Views from the Pews
Michael Green in “Evangelism Through the local Church” states, “We need to lead attractive Christian lives.” I share with you the following extract:
“This has, somewhat belatedly, become evident to those who are seeking to evangelize. The scandals that have disfigured the scene, particularly to what we must be if people are even to begin to listen to what we say. Holy living, warm, friendly living, joyful living, compasonate living, is essential if we are to commend the good news of Christ. This will take many forms, according to the situation of those we are trying to help, but it is indispensable. If our lives do not attract people, our message certainly won’t. And a loveless, joyless, legalistic narrow Christianity is going to do more harm than good to the cause of Jesus, that delightful and liberated friend of publicans and sinners.
So important is this that a whole new approach to evangelism is now being advocated. It is called “lifestyle evangelism.” The current emphasis is a reaction against the heavenly structured ‘programme evangelism’ on the one hand, which seeks to give a tight, sometimes rather shallow, methodology for people to shoot at their friends (and foes) with, and on the other, against the dull, legalistice, loveless and unChristlike living which, alas, marks so many Christians and churches. As such it is an emphasis that is much needed. There is a lot of truth in the saying, ‘You can only evangelise friends,’ and the ‘friendship evangelists’ are saying just that. Lifestyle is a precondition of evangelism at any level. So this modern emphasis, welcome as it is, contains nothing new. It is simply getting back to an aspect of New Testament Christianity that had been lost through other emphases. Look at those early Christians. Their lifestyle was eloquent indeed. They showed tremendous practical love. They had a joy that overflowed. They cared for the poor and the needy. They were not in bondage to past custom. They knew Jesus personally, and it showed changes in their personality and way of life. They were generous to a fault, and untouched by the materialism of the day. Their Company was good to be in. They bothered about justice, and there was no sniff of the Christian ghetto about them; they kept looking outwards.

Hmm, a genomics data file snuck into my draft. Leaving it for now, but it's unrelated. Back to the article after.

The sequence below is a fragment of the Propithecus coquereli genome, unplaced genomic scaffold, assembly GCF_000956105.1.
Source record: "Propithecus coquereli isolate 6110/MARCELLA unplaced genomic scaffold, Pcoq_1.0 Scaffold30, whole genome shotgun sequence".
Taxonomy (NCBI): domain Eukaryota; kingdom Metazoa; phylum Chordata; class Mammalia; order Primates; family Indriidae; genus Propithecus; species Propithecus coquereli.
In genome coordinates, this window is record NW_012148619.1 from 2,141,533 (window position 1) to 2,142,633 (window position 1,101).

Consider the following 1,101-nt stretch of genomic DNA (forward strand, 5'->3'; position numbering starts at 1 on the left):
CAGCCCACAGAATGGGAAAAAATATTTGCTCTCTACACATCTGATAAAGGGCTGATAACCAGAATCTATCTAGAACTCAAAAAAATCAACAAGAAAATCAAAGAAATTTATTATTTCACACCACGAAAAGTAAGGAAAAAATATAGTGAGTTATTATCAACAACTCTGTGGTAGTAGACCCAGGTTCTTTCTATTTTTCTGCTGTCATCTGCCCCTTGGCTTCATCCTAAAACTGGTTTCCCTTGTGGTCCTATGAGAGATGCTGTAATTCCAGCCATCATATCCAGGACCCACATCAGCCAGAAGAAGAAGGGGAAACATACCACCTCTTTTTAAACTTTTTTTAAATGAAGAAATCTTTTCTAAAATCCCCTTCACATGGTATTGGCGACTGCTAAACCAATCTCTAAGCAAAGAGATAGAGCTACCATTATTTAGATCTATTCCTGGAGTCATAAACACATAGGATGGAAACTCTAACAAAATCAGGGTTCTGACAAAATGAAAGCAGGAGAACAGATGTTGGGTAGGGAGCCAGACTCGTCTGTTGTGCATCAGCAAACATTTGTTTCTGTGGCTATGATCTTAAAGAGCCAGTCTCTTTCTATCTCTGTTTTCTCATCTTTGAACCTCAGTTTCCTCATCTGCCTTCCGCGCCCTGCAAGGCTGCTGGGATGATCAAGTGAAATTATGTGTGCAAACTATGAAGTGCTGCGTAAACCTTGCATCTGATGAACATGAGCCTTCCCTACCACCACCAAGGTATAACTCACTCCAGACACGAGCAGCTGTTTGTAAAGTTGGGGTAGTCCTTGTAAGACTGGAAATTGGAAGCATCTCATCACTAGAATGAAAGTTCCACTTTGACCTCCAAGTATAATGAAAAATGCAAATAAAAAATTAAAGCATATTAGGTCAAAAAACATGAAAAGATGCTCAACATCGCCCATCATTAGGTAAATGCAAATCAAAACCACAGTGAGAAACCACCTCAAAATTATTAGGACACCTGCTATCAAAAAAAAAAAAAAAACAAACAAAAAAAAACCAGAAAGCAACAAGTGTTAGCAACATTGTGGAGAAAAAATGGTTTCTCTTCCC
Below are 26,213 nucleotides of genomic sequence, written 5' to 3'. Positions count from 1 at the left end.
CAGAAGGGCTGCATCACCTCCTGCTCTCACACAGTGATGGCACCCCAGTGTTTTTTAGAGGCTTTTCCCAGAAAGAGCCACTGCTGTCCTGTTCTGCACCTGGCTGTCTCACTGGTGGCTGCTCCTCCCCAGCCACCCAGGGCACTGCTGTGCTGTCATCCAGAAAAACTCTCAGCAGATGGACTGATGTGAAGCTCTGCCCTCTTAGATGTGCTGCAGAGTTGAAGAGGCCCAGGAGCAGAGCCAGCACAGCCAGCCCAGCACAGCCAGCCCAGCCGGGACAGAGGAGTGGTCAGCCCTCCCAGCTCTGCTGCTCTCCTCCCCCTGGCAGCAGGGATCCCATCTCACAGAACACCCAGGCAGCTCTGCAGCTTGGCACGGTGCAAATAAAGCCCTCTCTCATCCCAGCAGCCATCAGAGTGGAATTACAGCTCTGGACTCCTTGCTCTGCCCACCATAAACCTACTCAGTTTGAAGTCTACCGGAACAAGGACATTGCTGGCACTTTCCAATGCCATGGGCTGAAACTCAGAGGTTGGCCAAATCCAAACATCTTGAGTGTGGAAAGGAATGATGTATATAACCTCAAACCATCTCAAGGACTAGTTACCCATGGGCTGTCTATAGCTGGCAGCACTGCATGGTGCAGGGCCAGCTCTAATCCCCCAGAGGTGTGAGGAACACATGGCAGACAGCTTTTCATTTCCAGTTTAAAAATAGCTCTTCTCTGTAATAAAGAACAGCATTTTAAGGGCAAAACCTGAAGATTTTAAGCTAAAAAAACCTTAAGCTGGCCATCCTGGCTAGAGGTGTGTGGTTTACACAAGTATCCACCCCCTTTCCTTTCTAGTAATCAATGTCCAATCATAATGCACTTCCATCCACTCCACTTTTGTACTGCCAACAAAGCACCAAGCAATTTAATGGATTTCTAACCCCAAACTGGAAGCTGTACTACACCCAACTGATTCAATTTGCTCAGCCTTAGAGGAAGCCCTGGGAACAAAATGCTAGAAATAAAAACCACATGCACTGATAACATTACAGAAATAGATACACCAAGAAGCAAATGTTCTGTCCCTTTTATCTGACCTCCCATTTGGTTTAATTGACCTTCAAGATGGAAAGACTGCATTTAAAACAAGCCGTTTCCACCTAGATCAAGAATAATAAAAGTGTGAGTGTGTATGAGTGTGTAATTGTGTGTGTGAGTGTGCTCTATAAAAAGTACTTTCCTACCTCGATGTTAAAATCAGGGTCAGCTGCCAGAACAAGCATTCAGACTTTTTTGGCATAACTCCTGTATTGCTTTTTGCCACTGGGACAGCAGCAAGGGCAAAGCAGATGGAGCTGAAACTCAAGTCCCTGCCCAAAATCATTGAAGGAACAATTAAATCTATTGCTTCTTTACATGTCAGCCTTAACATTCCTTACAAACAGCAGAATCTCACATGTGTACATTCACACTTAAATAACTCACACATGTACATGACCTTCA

Lifestyle evangelism, friendship evangelism? Yes indeed it is vital; but one caveat is needed. By itself, lifestyle will not do the trick. Plenty of people lead delightful and generous lives without any faith, and unless life and word go together, we shall not see the changes in our friends that we hope for. We need to talk to them, once we have won their friendship. ‘Lifestyle evangelism’ tends to be strong on life, but weak on lips.
Think on these things!